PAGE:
The Value of Mandating Maternal Education in a Developing Country
While several studies estimate the impact of maternal education on birth weight and child mortality using quasi-experimental identification strategies in developing countries, the state of the literature on the causal relationship between maternal education and child health is far from being complete: (i) the extant literature offers conflicting findings; (ii) the local average treatment effects of maternal education, induced by different types of natural experiments, on child health are not well-distinguished; and (iii) many of the existing articles are undermined by limited statistical power due to small sample sizes and/or a weak first stage. To fill the void in the literature, we examine the impact of mother’s extended primary schooling on birth outcomes and child mortality using two large data sets from the Republic of Turkey. We use the 1997 education reform, which extended the duration of mandatory schooling from 5 to 8 years, to address the endogeneity of maternal education to children’s outcomes. A unique feature of the schooling reform of 1997 is that, in a developing country, it arguably provides one of the most suitable empirical frameworks to identify the local average treatment effect of compulsory education among women with a low tendency to extend their schooling beyond five years of elementary school. Results show that an increase in mother’s schooling improves child health at birth (such as through a reduction in the likelihood of low birth weight and premature births) and lowers child mortality. Moreover, it improves outcomes pertaining to method of birth delivery and maternal smoking. These findings survive a number of sensitivity tests. The current study provides robust evidence in favor of the argument that increasing the duration of mandatory primary education among women who have a low interest in receiving more schooling may have substantial non-pecuniary benefits in terms of the health of the offspring in developing countries.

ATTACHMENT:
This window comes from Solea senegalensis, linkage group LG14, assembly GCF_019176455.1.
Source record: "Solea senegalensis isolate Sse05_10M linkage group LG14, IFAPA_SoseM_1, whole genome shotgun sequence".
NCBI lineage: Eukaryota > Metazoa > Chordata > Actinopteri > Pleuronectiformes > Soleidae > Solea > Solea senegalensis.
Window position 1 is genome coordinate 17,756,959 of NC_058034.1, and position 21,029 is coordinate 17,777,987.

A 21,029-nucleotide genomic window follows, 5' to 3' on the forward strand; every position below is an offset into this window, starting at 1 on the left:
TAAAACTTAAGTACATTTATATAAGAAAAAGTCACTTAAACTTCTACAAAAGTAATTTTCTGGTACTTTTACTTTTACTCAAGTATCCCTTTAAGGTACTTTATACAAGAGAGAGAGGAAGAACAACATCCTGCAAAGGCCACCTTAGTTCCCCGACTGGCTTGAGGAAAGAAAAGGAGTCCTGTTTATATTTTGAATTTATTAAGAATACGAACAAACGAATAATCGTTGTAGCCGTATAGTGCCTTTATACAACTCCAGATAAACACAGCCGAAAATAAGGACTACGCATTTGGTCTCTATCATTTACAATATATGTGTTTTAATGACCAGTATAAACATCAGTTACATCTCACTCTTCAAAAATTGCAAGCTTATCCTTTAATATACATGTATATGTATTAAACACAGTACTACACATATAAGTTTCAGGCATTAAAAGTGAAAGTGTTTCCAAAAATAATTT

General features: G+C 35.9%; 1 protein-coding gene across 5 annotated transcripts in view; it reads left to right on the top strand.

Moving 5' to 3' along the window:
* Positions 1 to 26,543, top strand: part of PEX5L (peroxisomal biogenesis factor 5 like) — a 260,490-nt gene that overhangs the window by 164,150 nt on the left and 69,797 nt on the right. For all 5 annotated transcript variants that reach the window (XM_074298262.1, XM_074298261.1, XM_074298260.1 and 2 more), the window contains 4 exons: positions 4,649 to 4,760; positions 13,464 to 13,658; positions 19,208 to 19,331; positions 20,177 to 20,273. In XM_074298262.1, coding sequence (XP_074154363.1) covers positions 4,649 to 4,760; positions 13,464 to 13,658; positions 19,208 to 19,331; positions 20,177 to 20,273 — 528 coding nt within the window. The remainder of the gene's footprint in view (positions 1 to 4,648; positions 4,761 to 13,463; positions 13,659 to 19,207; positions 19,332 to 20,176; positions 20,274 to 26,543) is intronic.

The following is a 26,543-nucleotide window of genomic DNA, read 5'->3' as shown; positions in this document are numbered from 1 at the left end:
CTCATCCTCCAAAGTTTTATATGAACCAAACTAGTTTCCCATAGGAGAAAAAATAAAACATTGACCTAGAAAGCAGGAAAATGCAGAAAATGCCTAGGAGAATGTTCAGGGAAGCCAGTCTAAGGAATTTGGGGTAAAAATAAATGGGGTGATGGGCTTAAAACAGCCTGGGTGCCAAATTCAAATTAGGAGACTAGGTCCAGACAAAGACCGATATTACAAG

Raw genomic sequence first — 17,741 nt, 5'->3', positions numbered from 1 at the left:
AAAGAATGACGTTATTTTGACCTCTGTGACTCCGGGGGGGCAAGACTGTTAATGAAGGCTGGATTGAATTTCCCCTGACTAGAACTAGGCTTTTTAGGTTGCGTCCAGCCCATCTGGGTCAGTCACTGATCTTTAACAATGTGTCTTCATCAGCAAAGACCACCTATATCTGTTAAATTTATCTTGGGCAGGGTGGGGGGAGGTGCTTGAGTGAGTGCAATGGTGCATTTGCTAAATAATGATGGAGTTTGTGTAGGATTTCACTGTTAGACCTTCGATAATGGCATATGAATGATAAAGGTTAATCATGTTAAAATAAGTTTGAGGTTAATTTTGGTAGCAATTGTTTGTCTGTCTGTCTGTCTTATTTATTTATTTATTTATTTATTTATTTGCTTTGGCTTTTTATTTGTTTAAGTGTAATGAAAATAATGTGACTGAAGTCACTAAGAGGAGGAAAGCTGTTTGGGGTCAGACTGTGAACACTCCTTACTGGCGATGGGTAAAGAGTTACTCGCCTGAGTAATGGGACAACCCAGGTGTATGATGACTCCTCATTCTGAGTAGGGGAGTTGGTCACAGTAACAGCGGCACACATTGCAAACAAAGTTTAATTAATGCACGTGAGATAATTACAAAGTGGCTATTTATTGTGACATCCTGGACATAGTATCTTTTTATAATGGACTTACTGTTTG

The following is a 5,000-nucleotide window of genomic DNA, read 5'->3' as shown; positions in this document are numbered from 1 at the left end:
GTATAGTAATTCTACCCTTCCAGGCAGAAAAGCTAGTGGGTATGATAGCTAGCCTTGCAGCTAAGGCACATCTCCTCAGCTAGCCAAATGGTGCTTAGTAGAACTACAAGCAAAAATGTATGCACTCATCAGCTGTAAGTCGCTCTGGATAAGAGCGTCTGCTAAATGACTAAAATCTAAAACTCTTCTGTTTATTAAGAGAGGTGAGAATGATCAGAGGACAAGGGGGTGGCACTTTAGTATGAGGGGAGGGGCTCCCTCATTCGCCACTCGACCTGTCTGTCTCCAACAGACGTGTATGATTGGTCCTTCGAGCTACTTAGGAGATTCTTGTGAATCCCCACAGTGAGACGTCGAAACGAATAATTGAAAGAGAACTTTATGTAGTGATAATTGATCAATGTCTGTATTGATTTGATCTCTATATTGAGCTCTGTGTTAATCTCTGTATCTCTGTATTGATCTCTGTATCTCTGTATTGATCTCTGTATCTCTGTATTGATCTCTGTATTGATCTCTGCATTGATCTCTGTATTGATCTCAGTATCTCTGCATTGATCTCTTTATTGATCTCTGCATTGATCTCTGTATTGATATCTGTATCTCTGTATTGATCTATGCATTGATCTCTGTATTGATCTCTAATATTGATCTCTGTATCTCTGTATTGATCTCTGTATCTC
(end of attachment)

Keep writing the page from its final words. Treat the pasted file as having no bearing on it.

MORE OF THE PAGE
We thank Jorge M. Agüero, Dhaval M. Dave, Michael Grossman, Adalet Keskin, Naci Mocan, Prakarsh Singh, Erdal Tekin, Jennifer M. Trudeau, seminar participants at the Southern Economic Association 2016 Meeting, 2016 Development Economics Conference at Fordham University, Eastern Economic Association 2017 Meeting, Auburn University, University of Southern Mississippi, CBRT, Koc University, Sabanci University, University of South Florida, Texas A&M University, San Antonio, and RAND for their valuable comments and suggestions. We are grateful to Şebnem Beşe Canpolat and the Demographic Statistics Department of Turkish Statistical Institute for their assistance with respect to the Population and Housing Census 2011 data. The authors thank Dr. Emel Ergün Seyit for providing insights about the collection of birth outcomes data at the Family Health Centers in Turkey. All remaining errors are our own. The views expressed herein are those of the authors and do not necessarily reflect the views of the National Bureau of Economic Research.